Call your Insurance Agent, he or she should be able to advise you of your coverage.
You could also refer to your policy language and look for the terms "Mold or Fungi".
Bare in mind that many homeowners policies now exclude coverage for mold or fungi unless you opted to purchase additional coverage. Most Mold and fungi is considered a maintenance issue and coverage is provided through endorsement for an additional premium these days.
Since the mid 1990's, All homeowners policies exclude coverage for mold, mildew and fungus. This is generally considered a maintenance issue or lack thereof unless the mold is resultant of a loss caused by a covered peril. Some companies do offer a mold coverage endorsement for an additional premium payment that can be added to the Homeowners insurance policy.
The mold and water damage would not be covered if the storm water entered the home from the surface level of the home. If it came through the roof or windows it would be covered assuming the mold is not excluded. Some carriers have reduced limits for mold related remediation.
First off, no homeowners insurance has ever been made that covers mold. In the last few years due to litigation some companies have added a limited amount of mold coverage to their policy. Mold is a maintenance issue and should not be covered by homeowners insurance. The only reason that some are now is strictly because of one lawsuit by Ed McMann who sued his insurance company and ended up being awarded more that the home cost just because of who he was and the jury's incompetence. Homeowners insurance is made to cover items that are the result of covered causes only and basically incidents that are sudden and accidental. Because of this suit everyone's home insurance in the nation has increased. Many states have allowed companies to specifically exclude mold damage. Some have not. Even so mold is not a covered cause on any policy.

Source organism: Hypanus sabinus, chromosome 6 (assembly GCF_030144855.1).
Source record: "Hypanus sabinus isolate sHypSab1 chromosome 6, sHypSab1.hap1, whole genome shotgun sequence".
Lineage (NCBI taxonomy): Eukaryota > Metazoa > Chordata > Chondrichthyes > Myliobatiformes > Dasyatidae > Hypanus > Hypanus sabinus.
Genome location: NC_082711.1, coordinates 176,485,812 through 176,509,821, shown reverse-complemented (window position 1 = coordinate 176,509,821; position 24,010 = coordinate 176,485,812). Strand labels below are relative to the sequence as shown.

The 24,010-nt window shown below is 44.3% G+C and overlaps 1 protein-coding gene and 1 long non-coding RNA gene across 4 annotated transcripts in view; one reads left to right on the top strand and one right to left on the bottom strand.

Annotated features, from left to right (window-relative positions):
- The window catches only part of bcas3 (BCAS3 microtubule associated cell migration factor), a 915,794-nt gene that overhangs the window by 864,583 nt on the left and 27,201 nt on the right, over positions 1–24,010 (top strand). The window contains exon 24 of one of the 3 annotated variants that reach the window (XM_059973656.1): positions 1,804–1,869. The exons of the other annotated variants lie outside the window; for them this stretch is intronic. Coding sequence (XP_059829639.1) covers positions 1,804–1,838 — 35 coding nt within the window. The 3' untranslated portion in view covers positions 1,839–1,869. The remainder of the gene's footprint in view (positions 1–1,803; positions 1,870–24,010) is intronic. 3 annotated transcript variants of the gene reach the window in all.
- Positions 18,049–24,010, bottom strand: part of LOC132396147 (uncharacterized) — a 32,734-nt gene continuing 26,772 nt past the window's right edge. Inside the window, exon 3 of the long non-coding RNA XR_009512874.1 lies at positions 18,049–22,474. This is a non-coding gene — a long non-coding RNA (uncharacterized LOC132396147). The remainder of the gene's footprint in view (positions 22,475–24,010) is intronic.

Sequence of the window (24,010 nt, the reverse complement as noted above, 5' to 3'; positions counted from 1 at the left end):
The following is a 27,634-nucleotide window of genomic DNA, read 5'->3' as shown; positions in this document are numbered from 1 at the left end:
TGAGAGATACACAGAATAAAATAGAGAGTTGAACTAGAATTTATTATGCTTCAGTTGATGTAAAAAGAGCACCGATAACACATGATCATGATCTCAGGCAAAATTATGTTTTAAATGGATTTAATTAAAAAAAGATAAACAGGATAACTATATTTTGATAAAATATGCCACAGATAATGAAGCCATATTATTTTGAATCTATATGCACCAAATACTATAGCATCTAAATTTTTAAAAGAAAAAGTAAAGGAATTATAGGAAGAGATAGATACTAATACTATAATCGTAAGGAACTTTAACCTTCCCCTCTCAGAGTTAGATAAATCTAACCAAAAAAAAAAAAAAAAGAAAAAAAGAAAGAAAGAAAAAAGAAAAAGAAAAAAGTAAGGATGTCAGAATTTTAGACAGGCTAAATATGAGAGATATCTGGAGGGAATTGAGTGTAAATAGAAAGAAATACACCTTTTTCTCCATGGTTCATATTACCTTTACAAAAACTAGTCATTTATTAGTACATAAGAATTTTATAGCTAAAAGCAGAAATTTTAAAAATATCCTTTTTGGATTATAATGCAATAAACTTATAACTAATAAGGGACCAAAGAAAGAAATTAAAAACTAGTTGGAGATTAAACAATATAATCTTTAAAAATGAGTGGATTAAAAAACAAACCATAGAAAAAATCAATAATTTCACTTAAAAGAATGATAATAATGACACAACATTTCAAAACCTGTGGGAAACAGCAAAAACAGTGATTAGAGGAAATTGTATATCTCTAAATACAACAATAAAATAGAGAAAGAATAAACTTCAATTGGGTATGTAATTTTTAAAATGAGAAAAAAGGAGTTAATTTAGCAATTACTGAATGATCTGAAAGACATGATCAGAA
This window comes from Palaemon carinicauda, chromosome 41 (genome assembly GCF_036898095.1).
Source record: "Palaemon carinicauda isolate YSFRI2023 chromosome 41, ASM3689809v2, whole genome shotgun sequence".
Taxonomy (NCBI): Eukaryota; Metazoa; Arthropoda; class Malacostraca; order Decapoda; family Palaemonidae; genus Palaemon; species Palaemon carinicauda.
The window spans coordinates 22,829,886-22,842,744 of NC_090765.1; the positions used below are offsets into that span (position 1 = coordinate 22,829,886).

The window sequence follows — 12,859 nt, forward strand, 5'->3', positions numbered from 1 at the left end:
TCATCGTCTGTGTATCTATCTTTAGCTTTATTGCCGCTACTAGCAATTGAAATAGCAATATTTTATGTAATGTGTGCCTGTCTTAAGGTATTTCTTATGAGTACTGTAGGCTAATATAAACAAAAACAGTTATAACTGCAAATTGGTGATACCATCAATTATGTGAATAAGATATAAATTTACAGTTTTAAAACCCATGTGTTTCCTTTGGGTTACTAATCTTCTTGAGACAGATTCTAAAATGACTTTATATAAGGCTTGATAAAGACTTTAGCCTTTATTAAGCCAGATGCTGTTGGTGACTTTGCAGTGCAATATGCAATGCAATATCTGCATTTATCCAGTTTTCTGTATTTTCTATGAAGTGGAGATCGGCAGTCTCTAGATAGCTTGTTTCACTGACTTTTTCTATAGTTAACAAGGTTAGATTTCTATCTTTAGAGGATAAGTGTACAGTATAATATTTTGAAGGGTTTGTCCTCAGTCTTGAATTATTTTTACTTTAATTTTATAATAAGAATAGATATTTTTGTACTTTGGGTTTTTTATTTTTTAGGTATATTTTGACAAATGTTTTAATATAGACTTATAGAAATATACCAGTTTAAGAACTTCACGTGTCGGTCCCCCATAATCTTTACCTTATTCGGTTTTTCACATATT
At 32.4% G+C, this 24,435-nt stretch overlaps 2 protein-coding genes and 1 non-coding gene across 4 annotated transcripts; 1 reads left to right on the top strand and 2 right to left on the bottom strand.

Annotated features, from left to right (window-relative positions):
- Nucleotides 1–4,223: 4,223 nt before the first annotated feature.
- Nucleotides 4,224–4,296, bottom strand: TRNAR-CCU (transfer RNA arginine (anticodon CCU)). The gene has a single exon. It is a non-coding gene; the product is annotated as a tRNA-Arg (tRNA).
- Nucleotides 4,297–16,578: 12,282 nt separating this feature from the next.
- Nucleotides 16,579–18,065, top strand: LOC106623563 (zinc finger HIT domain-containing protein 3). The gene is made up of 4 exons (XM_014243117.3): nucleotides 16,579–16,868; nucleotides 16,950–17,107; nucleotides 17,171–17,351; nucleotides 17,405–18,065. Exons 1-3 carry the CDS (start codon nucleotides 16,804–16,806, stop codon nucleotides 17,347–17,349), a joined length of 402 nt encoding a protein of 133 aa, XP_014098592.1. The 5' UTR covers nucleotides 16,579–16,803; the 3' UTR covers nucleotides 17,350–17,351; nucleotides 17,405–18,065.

You need to check with your home insurer if the cost for mold damage and restoration is covered because it depends on the policy you have. But most home insurers will cover the cost.
Most Homeowners Insurance Policies do pay roof repairs if damaged by a covered peril so long as its not a worn out roof or pre existing condition. Mold and Termite or other common household pests are not covered unless specified in the named perils or by endorsement. The best chance of getting Homeowners "All Risk" coverage is buy purchasing a Homeowners HOC or HO3 all risk policy.
Mold is usually excluded from coverage. Read your policy; if same is not excluded, it is included.
Mold remediation exclusion is usually a term used when referring to insurance. For example, an absolute mold remediation exclusion in an insurance policy would mean that mold remediation would not be covered by the insurance policy.
I would keep quiet about it. Depending upon your state or local laws, the insurance company may be required by law to report mold problems to the proper authorities for professional remediation. Assuming the mold is severe, rip everything out right down to the studs. Replace the really bad studs. Replace the floor and sub-floor if you must. Good luck. If you have homeowners insurance, I would call your insurance company and ask if it's covered under your policy. If not, then you will have to DIY.
You'll have to refer to your policy language or consult with your agent. Most homeowners Insurance policies offered since the late 1990's automatically exclude coverage for mold or fungi and relegates back to a home maintenance issue. Also note the pre-existing conditions clause in your Home policy. The home Warranty purchased with most homes new and used, warrant property condition at the time of delivery.
Most every Insurance policy in the United states now specifically exclude mold or damage resulting from mold. In order to get mold coverage you have to request that coverage be added to your policy if your Insurer offers it and pay the additional premium for it.
Probably not unless you have a special Mold and Fungi coverage endorsement that you purchased along with your home insurance policy. Almost all home insurance policies these days exclude coverage for Mold and fungi.